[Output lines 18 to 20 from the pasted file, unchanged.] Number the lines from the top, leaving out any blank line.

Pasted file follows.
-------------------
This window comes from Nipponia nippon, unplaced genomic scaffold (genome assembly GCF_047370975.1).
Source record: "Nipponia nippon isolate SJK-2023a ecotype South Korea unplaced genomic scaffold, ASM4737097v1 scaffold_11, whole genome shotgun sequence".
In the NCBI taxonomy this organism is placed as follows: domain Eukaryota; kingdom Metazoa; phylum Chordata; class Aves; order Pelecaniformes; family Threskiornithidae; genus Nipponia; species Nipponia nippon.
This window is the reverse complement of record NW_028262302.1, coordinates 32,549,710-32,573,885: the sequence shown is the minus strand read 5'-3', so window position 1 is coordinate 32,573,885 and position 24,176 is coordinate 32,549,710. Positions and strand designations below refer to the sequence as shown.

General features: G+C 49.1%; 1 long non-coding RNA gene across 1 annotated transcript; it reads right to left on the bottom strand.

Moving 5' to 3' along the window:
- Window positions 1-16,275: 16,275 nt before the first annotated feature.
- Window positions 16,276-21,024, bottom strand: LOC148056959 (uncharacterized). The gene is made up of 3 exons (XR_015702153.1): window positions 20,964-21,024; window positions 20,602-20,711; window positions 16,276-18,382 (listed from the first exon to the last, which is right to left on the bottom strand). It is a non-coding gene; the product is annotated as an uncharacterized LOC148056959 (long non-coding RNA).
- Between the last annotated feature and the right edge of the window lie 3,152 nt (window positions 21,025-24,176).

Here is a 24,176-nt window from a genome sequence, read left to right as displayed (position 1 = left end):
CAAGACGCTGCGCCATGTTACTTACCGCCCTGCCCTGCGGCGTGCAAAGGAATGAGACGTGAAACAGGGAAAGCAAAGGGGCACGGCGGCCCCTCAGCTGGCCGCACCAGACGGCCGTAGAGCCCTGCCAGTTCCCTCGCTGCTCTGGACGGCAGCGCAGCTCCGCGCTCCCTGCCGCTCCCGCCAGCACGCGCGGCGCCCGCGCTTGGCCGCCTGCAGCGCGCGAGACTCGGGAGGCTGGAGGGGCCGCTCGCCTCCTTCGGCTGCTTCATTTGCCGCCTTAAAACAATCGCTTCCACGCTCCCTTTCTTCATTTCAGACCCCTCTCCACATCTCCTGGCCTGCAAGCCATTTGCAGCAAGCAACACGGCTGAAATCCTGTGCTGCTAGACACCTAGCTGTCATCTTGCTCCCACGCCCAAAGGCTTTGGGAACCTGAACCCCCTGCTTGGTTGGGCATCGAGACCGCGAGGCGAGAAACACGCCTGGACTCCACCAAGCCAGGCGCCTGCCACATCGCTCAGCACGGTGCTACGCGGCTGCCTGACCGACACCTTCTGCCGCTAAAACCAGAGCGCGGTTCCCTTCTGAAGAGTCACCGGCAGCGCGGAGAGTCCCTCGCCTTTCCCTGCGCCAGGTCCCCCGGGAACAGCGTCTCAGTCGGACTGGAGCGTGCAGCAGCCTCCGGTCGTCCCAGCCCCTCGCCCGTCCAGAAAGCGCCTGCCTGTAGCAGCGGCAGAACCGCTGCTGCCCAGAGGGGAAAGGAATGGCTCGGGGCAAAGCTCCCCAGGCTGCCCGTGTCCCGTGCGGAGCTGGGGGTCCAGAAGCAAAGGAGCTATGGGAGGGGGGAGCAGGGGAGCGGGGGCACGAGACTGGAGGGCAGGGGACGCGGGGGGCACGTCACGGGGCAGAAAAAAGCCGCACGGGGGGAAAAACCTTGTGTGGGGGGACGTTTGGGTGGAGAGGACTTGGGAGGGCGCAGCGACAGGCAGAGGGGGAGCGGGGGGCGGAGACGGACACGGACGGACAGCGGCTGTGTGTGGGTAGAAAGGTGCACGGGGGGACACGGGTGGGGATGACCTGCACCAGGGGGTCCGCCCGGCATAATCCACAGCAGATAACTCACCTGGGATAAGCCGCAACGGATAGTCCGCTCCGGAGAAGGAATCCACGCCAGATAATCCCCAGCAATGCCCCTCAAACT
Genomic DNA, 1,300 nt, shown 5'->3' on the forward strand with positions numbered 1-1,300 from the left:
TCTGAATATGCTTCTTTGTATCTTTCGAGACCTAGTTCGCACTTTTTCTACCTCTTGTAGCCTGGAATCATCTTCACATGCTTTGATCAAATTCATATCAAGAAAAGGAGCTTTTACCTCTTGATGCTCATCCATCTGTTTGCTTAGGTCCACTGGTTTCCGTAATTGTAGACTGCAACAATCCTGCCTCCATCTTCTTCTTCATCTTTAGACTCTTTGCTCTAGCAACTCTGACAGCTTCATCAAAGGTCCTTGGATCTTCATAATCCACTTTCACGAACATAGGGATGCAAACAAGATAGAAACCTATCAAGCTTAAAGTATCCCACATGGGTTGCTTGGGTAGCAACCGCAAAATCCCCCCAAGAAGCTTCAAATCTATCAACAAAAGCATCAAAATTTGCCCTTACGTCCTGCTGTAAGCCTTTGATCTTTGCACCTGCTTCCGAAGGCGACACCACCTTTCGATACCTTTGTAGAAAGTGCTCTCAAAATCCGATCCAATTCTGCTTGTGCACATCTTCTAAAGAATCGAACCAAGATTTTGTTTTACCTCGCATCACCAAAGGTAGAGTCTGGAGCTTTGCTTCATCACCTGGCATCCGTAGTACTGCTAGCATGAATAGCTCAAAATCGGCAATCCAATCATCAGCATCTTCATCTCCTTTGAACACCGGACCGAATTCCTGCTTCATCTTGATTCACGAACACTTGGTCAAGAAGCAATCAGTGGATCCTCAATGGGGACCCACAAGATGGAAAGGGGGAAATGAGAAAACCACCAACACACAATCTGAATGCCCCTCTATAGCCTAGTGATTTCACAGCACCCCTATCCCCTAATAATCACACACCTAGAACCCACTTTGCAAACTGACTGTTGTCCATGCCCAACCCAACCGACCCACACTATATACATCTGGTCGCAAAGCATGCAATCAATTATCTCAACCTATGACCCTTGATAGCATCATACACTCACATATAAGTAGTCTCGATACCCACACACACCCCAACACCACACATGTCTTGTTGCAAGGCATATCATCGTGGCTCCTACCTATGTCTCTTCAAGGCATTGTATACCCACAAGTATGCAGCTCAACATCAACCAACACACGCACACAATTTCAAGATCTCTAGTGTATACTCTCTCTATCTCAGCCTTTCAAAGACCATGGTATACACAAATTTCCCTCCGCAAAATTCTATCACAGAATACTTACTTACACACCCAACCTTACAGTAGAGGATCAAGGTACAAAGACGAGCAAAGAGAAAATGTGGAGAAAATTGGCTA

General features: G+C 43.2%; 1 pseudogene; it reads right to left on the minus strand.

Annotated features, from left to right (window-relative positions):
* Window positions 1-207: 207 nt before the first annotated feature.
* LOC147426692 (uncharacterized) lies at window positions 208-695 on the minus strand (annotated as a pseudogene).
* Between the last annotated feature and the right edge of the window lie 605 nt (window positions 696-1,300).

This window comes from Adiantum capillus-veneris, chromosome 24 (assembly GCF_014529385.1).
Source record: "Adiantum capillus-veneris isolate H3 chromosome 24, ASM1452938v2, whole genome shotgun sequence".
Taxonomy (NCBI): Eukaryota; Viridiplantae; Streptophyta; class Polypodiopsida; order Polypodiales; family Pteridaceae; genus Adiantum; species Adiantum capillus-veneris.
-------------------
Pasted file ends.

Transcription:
* Between the last annotated feature and the right edge of the window lie 605 nt (window positions 696-1,300).

This window comes from Adiantum capillus-veneris, chromosome 24 (assembly GCF_014529385.1).
Source record: "Adiantum capillus-veneris isolate H3 chromosome 24, ASM1452938v2, whole genome shotgun sequence".